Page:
There are times I get really pissed at the way the medical profession and some magazine writers try to dehumanize the experience of a miscarriage. One article said, “…We imagine ourselves as mothers…” Oh hell no! They did not just say that! I don’t care if it is a loss at six weeks or six months–I am still a mother who has lost my child–and my ex-husband is a father who lost his dammit!
Then they call it “products of conception” or “fetal tissue”. All I can say to any medical professional who would use that type of terminology to a woman and her partner who has miscarried is a phrase not fit for this post so I won’t repeat it here. I lost my child. When they acted as if I did not know what I was talking about, I switched doctors. If the difference between one mother’s child is that it was a wanted one and someone else’s was not, then save the terminology for the abortion clinics and read the frigging chart before you shoot your mouth off because if it is a mom in a very emotional state you are dealing with, she might just come unglued on your ass…IN fact, I know several mothers who lost children who would. I know I would if I endured it AGAIN and was treated as if the being carried inside of me was not worthy of being called a “human being” but relegated to being called “products of conception” or “tissue”.
NOTE: This post is NOT about abortion. However I think a lot of the people in the medical profession try to treat this experience like one and that is what pisses me off. Even the old term for it (if it is not in use now) was “spontaneous abortion“. The experience of losing a wanted child is unique and personal and should be treated with the same care and compassion as losing a loved one would be treated had it been a stillbirth–including offering referrals to counseling for couples going through this. Support groups for grieving parents who have experienced this are amazing, I think.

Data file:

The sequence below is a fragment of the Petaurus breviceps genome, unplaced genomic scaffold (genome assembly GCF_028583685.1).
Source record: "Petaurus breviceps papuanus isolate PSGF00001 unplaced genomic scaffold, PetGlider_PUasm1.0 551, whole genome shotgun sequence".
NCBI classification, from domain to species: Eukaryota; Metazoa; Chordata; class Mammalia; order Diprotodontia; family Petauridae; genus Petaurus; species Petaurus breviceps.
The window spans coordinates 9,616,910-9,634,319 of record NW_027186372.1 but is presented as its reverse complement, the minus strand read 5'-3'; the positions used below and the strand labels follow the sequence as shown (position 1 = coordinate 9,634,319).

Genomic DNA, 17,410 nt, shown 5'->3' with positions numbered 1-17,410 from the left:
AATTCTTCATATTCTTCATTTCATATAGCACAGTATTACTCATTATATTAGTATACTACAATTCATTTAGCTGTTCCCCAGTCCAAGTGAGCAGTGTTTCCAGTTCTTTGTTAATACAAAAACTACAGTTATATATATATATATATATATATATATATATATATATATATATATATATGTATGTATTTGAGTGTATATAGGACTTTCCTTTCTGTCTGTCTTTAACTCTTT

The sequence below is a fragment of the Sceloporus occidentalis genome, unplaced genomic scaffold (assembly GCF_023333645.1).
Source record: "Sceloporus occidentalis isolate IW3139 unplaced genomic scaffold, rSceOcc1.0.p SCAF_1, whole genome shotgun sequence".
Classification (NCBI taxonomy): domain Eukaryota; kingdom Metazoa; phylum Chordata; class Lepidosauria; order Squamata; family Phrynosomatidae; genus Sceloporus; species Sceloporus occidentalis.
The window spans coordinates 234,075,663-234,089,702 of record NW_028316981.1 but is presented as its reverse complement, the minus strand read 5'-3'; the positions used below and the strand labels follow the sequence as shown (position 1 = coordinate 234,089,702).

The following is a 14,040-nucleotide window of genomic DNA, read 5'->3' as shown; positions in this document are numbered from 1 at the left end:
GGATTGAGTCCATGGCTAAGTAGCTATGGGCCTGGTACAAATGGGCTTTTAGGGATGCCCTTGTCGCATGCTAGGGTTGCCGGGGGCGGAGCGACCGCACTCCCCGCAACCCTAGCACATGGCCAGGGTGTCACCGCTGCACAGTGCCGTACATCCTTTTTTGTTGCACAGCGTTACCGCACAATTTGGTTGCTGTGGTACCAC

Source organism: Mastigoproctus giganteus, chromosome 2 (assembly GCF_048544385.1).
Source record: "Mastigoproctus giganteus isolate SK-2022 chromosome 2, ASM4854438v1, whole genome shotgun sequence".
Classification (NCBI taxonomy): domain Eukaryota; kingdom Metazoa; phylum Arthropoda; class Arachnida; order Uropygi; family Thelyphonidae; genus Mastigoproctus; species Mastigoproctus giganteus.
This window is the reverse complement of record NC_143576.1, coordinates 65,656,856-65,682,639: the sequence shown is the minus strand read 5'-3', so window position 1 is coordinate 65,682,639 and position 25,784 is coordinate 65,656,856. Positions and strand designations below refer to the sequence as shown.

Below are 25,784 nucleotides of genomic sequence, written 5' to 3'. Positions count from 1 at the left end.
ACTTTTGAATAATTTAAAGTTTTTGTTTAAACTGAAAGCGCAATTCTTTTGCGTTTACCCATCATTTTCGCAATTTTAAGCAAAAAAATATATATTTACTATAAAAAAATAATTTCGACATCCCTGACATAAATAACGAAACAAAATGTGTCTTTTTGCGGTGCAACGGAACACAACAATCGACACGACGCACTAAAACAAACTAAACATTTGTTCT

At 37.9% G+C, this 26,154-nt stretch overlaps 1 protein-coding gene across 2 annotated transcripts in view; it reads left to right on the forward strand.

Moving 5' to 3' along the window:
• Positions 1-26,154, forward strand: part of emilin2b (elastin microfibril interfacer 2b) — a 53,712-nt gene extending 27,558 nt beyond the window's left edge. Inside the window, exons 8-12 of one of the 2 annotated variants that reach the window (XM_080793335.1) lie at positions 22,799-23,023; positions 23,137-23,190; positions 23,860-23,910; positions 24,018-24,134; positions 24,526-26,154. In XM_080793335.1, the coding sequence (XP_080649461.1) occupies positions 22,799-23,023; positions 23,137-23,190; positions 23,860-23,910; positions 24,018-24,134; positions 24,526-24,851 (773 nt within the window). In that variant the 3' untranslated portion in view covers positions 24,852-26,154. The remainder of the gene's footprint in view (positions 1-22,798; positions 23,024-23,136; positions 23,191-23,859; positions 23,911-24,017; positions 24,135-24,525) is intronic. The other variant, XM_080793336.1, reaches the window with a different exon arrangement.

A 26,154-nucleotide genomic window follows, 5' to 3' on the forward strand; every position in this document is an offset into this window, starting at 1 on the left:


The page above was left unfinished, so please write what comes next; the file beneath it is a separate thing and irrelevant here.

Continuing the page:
Losing a child is a gut wrenching, physically painful, horrible experience regardless of what stage of gestation and if people in medical profession are trying to help us by dehumanizing the experience, they are deluding themselves. Those in psychology tend to do the same. It is because of this lack of consideration for those of us who go through this that I am writing this. I know there are places out there somewhere that don’t conduct themselves in such an android like fashion when dealing with that type of grief, and I would like to know where they are. I will gladly refer people to those from this blog. As of right now, our group is unique and in a class by itself. In short, we stand alone.
Now if you have family members going through this, just listen and show some empathy. Don’t say things like “Well, you’ll have another one someday.” or “At least you know you’re capable of having a baby.” These are very insensitive things to be saying and it is pure bullshit. You will alienate anyone you say that to over time if you do this–especially if the event might have left them unable to conceive. Trust me. I’ve cut people off for this. Why? Simple. One child will never replace another. We don’t forget the pain of losing the ones we lost and I can tell you from personal experience that even after 27 years, there is still ONE empty space at my table I think about from time to time. In short, if you want to keep your friend, and you are not sure what to say, just be quiet…PLEASE…
This was not the only miscarriage I had, but it is the one that stands out because it is my son’s fraternal twin. It is VERY rare to not lose both, but I didn’t lose Brian. They said two weeks later when I still had morning sickness and got into it with the nurses that it was all in my head and I was NOT pregnant…They were going to send me to a psychologist. I said get the test and we’ll settle it now–among a few other choice things…Voila! I was STILL pregnant with that one and they rushed to do a sonogram. Brian’s sac was in tact but it was considered high risk because I lost the twin. It is also very, very rare to keep one twin after losing the other–especially as early as it was.
In short, if you don’t understand it, just be willing to listen and don’t say anything. That’s really all we need is a listening ear and a good shoulder to cry on. You don’t know if or when a couple will be able to have another child, so it’s best not to comment one way or another on THAT issue too.